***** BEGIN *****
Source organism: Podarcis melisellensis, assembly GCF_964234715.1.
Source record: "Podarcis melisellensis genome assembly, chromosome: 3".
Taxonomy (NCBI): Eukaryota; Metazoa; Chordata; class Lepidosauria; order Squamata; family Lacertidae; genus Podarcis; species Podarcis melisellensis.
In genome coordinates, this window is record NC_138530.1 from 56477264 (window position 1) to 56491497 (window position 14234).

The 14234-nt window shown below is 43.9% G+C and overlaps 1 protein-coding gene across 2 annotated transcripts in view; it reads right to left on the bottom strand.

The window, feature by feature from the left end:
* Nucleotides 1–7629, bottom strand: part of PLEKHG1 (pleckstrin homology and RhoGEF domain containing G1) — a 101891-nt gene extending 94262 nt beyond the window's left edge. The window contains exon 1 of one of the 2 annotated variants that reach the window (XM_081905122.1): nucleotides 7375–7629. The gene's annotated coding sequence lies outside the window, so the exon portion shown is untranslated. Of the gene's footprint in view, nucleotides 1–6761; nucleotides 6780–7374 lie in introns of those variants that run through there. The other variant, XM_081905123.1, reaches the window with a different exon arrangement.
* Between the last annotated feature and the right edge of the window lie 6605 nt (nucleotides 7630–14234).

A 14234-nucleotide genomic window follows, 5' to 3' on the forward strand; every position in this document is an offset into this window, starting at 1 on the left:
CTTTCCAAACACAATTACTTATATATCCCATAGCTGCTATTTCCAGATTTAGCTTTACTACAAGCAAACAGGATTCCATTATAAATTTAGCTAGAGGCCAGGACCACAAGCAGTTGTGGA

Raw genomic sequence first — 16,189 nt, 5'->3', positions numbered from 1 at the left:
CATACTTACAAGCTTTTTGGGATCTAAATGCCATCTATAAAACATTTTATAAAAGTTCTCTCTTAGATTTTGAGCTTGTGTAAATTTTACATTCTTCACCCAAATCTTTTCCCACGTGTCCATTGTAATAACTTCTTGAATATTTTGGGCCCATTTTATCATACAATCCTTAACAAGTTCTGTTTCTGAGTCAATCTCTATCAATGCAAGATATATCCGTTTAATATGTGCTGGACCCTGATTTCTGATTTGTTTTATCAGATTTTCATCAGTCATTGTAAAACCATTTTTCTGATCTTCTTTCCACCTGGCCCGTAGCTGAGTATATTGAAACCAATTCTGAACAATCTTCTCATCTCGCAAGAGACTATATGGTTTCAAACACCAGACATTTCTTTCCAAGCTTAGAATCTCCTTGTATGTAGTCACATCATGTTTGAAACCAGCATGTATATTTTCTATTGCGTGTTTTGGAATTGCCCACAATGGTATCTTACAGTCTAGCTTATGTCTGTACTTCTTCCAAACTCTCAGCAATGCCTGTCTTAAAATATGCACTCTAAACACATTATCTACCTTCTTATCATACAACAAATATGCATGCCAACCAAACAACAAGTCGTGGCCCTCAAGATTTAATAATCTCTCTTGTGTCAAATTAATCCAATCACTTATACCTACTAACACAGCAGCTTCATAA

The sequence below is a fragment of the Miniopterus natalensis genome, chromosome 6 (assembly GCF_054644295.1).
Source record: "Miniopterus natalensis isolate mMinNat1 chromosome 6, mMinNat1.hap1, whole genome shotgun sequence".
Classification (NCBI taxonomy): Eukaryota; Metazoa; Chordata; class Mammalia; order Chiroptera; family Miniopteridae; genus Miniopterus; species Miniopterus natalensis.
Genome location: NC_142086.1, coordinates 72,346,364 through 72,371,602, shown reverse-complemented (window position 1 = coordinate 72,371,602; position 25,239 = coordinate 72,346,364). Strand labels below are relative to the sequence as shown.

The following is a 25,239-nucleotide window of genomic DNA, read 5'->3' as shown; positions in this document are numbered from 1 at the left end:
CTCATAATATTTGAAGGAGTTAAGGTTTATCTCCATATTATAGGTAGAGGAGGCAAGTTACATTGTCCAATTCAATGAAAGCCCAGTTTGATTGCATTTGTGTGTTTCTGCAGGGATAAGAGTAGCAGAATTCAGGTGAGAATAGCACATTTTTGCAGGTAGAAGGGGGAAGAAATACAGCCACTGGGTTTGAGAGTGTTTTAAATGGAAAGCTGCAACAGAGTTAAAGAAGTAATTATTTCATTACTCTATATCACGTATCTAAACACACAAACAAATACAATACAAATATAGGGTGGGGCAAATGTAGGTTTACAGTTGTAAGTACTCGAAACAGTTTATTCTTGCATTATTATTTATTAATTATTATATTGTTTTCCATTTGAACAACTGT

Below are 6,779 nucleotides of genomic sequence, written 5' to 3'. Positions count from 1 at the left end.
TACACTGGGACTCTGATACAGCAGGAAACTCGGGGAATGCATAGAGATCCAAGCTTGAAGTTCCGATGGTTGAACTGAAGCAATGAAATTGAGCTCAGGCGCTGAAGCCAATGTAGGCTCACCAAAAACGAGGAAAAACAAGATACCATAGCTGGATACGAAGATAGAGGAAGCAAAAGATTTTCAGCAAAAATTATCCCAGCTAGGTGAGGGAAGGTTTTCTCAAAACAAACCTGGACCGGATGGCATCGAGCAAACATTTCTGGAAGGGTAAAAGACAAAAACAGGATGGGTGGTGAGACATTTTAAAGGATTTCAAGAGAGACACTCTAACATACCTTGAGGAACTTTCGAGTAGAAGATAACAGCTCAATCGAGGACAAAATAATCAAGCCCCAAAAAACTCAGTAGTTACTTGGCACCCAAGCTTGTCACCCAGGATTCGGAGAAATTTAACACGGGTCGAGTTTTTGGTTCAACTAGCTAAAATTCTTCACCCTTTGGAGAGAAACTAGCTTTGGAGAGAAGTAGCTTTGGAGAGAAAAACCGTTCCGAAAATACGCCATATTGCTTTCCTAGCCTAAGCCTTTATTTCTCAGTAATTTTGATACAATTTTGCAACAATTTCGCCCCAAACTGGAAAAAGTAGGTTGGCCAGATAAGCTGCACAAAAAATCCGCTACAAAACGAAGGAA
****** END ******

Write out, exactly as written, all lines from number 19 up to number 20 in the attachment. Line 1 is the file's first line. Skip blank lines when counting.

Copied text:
Below are 6,779 nucleotides of genomic sequence, written 5' to 3'. Positions count from 1 at the left end.
TACACTGGGACTCTGATACAGCAGGAAACTCGGGGAATGCATAGAGATCCAAGCTTGAAGTTCCGATGGTTGAACTGAAGCAATGAAATTGAGCTCAGGCGCTGAAGCCAATGTAGGCTCACCAAAAACGAGGAAAAACAAGATACCATAGCTGGATACGAAGATAGAGGAAGCAAAAGATTTTCAGCAAAAATTATCCCAGCTAGGTGAGGGAAGGTTTTCTCAAAACAAACCTGGACCGGATGGCATCGAGCAAACATTTCTGGAAGGGTAAAAGACAAAAACAGGATGGGTGGTGAGACATTTTAAAGGATTTCAAGAGAGACACTCTAACATACCTTGAGGAACTTTCGAGTAGAAGATAACAGCTCAATCGAGGACAAAATAATCAAGCCCCAAAAAACTCAGTAGTTACTTGGCACCCAAGCTTGTCACCCAGGATTCGGAGAAATTTAACACGGGTCGAGTTTTTGGTTCAACTAGCTAAAATTCTTCACCCTTTGGAGAGAAACTAGCTTTGGAGAGAAGTAGCTTTGGAGAGAAAAACCGTTCCGAAAATACGCCATATTGCTTTCCTAGCCTAAGCCTTTATTTCTCAGTAATTTTGATACAATTTTGCAACAATTTCGCCCCAAACTGGAAAAAGTAGGTTGGCCAGATAAGCTGCACAAAAAATCCGCTACAAAACGAAGGAA